We landed in Kauai rather late after hitching a ride to the airport with Kalei’s ex-boyfriend. As we walked out of the airport I sensed a more laid back environment than Oahu. Maybe the rural, scenic highway walking down Route 56 skewed my judgement, or maybe walking straight for Kalalau Trail from the airport without a shuttle, taxi, or bus did it. I did not know.
But, that first night walking past the WalMart, wild camping off in the jungle with Kelly felt more memorable than ever. We slept at the top of an embankment off the highway with vines, palm leaves and roots all cattywampus around our bivy sacks.
We putted along down the congested back roads towards Turtle Bay. Nate sparked up a cigarette puffing plumes of smoke out the window. I gazed out at the coastal beauty beckoning my eyes with blue tendrils of crashing splendor. The calm swell attracted many beach goers from all over, and normally I avoided the tourist pits, but this time was different.
Nate looked over at me suddenly and blurted out, “You want a hit of acid bro?”
Without much hesitation, I reached down and pulled a tab off a strip of blotter paper. The tasteless square moistened under my tongue for a few minutes before swallowing it. I took acid many times in the past, throughout college, and hitchhiking up through California, so I knew what to expect. Each time felt like a new adventure as I waited for the trip to begin.
The waves scream thunderous roars, crashing fury down on the banks of the shore, washing away the footprints of the wandering man. He stumbles along into the night, his bare feet swollen and calloused from relentless walking. Nothing stops him as he wanders in his own world, a world easily distinguished from his blazed pupils, sparkling blue. He’s a beggar. He’s a thief. He’s a father. He’s penniless, not by choice, but by addiction.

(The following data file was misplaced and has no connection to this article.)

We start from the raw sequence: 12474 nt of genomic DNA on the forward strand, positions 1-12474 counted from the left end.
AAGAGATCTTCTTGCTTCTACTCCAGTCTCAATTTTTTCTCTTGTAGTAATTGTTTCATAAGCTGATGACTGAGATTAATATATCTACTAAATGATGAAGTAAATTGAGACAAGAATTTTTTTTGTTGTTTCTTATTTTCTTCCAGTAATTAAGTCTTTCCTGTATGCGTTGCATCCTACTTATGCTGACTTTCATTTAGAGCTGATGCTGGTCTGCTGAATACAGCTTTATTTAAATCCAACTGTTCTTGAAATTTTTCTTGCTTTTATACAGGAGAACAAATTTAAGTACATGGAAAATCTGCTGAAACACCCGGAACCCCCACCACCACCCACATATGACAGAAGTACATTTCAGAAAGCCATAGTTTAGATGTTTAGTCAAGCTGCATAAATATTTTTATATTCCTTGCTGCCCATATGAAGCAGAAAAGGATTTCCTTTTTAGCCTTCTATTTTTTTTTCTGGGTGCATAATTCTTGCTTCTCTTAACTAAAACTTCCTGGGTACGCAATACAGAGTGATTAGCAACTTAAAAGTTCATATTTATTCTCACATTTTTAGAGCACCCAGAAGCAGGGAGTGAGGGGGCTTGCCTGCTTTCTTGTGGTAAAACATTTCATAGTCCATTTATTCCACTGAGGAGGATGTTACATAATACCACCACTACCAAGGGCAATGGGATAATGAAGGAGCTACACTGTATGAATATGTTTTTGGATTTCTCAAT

His name is Zion. Zion is a man around my age, a dark-skinned Hawaiian man with short scruffy hair thinning out over his scalp. His stubbly beard shows signs of age from its graying. His chest is flat perspiring wit sweat and he’s in a drug-induced daze from days of binging. He scours the beach at night scrounging around for loose scraps of unattended merchandise, anything to sell for his next fix.
So here we are in Hawaii. I guess my life changed when we went to NY, but nothing like here. We have been tent camping for about a month. The first week was hard, since then has kinda been a breeze. I am in the most beautiful place in the world. I hear the waves all day. The best part, being here with my husband. I wouldn’t trade it for your mansion.
I’ve been trying to hike more, preparing for the Haiku stairs. The fresh fruit is insane. We pick passion fruit and guava right off the vine. Husband jokes that I would hike anywhere if it involved food. He is right. 10 miles would be easy if there was a taco truck at the end.
My time on the North Shore is ending as we approach the end of November in a month. Pacific Skydiving Center introduced me to a whole new aspect of drop zone life in a turbine setting. The fast-paced, upbeat environment is home to a variety of people from all over the country. I see some of the best swooping, free-flying skydivers in the United States on a daily basis. It’s intimidating, but rewarding. The turbulence, gusts, and experience required to safely land a canopy make me truly realize the dangers of the sport, the fears I need to overcome to become a better canopy pilot and skydiver. In due time I will get there, but skydiving is not my ultimate priority in life at this moment, traveling is…